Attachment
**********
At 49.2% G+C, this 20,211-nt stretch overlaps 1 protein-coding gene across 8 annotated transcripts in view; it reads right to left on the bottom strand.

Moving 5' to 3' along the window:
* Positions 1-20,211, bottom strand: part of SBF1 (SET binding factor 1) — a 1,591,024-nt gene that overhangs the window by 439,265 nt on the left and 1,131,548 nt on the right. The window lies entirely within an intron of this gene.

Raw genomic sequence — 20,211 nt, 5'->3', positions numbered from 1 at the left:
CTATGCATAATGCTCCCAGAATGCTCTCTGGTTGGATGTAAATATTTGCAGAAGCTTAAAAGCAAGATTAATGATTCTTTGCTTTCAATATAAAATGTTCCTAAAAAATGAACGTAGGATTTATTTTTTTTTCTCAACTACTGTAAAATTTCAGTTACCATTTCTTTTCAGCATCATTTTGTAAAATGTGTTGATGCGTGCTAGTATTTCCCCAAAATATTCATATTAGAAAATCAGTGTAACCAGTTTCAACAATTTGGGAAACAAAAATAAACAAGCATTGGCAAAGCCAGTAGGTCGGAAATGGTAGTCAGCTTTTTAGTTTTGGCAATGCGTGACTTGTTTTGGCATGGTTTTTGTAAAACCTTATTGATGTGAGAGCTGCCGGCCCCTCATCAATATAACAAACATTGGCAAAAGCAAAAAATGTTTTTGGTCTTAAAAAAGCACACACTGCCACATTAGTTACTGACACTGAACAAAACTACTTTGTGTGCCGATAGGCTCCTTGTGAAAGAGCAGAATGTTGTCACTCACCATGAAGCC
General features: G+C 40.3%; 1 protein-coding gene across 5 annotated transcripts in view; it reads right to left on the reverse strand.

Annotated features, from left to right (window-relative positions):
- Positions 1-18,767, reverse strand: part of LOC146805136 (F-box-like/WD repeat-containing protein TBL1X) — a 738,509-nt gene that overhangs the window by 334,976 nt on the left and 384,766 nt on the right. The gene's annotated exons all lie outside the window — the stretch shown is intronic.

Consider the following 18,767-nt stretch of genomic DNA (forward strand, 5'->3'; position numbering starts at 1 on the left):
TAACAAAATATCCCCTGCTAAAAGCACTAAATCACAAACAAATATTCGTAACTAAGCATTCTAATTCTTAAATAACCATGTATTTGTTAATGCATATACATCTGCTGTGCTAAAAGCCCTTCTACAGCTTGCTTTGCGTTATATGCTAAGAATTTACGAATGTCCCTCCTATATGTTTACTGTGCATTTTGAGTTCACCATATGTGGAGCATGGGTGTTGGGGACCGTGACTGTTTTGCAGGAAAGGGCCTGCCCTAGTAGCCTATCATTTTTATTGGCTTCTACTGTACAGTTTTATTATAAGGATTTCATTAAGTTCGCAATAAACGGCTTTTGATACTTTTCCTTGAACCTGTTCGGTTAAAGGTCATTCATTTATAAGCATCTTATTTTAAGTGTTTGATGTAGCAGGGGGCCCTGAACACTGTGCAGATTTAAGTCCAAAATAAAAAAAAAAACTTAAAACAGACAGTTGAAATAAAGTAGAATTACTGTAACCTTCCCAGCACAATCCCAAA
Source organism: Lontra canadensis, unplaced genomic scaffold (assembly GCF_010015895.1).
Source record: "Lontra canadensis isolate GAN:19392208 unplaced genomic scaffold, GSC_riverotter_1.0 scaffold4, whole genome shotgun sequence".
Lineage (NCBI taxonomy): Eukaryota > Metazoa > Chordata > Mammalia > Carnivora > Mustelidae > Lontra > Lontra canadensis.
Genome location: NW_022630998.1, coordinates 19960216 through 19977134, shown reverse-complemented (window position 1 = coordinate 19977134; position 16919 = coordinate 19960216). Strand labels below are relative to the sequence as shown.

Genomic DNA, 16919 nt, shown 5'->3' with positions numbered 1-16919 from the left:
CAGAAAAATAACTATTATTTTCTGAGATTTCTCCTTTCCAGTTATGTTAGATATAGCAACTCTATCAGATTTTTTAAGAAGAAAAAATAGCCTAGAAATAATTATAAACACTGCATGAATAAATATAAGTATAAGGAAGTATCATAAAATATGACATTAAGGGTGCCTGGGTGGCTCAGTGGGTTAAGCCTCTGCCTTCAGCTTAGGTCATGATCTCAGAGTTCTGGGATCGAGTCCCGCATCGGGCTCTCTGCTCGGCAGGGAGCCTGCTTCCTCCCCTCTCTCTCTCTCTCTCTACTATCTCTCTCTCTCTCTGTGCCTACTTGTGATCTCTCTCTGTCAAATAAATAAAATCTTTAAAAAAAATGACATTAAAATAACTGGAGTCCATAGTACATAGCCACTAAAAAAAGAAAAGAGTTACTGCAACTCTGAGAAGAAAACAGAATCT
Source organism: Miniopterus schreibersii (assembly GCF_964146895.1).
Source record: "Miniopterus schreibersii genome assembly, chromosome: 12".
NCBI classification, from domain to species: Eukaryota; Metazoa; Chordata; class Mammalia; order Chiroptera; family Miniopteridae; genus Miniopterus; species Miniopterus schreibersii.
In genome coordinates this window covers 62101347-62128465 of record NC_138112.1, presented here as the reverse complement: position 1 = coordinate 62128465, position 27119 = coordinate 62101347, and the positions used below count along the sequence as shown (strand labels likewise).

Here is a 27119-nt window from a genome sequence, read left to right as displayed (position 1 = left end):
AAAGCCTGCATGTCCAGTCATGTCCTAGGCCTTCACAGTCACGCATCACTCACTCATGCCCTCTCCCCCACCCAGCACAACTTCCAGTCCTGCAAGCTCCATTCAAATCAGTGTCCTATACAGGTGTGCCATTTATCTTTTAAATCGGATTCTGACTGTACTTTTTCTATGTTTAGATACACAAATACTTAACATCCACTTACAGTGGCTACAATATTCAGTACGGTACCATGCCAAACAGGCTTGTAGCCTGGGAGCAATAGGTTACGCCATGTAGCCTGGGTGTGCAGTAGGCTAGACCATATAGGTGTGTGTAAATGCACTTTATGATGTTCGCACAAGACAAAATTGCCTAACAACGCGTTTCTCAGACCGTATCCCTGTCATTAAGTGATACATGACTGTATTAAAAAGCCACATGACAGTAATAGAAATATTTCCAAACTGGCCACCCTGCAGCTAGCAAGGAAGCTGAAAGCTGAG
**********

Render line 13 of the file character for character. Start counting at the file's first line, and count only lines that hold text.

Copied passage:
Lineage (NCBI taxonomy): Eukaryota > Metazoa > Chordata > Mammalia > Carnivora > Mustelidae > Lontra > Lontra canadensis.